If you have a child at the elementary or intermediate level, think about what new needs have come about since the end of the last school year. Consider the social challenges that surround your child at the new grade level. Does their IEP support those challenges? Check their IEPs and note whether new accommodations or modifications need to be added or adjusted. It is important that, as you see your child growing and developing, you identify areas of need that can be addressed in the current school setting. Even though the IEP year might not be completed, you still can discuss with the IEP team any additions or amendments that might be needed to better support your child right from the beginning of the school year; especially as this pertains to the school setting.

Keeping in mind the fluidity of the IEP can help ease some of the fears and concerns of having your child transition to the next grade level. Remember, you are the parent, and you know your child best. Use the transition period as an opportunity to channel new growth based on the developing needs of your child.

Stay vigilant as you work towards making the transition period seamless. Your awareness of what your child requires in the new setting will help forge new pathways as you look to continue to develop an IEP that reflects the needs of your son or daughter. Remember, transition periods for our children are good and the best way to ensure they remain positive is to determine that the IEP and Transition Plan reflect their current needs. Do not hesitate to discuss with your IEP team any changes that might need to be updated to better support your child in their new setting.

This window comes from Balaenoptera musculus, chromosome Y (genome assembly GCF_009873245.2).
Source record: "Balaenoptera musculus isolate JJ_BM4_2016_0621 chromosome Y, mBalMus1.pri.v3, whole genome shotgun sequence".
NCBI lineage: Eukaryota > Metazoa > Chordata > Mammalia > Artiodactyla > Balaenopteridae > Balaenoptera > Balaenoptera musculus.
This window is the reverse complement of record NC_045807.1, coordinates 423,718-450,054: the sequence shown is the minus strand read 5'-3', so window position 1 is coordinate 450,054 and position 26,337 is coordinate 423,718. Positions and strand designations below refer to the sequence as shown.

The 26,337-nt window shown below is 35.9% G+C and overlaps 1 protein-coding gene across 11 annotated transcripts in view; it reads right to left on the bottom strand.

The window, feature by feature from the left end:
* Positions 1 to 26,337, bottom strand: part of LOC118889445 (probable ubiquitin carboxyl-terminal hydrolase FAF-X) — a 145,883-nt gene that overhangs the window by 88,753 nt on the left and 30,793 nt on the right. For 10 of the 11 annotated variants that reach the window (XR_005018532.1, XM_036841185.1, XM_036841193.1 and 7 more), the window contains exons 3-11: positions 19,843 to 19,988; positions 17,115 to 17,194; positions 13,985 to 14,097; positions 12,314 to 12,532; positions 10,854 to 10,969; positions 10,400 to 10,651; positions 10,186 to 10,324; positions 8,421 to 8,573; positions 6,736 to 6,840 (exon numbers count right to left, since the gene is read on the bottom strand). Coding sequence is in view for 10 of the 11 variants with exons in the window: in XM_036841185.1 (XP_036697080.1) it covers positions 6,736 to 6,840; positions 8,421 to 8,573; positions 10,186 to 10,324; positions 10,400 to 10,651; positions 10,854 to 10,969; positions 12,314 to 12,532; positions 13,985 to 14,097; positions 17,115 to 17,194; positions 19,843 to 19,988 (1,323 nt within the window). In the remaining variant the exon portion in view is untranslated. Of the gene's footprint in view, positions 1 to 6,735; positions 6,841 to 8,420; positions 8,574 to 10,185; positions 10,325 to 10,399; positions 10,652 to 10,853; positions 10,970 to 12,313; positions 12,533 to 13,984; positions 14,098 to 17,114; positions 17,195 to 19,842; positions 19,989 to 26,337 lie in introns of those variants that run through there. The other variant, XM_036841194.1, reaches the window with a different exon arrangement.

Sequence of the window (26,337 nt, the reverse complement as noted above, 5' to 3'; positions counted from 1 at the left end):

As an independent young adult with a DCC trying to navigate this stage of life, you are presented with many challenges of your own. Certainly, you want every opportunity to succeed in your college or vocational school journey. Much like you may have had in your elementary and high school years, colleges have resources to assist you in your transition to this new environment.

While schools may be somewhat different in how they accommodate students, typically it is common to find a disability services office or resource center that can assist a new student. Much like an IEP team, they can assess your strengths and weaknesses and develop strategies that enhance your strengths and compensate for your weaknesses. Learning what your accommodations are and using them when needed will help you to discover how to be academically successful.

Transitioning to a new school year as a parent of a DCC student or as an independent young adult does not have to be intimidating or overwhelming. With proper awareness and utilization of available support systems and a focus on what resources can best serve the individual student, they can not only succeed in the new school year but propel themselves to excel in education. A prepared and well-informed transition can be an opportunity for a smooth beginning and set the precedence for a great school year!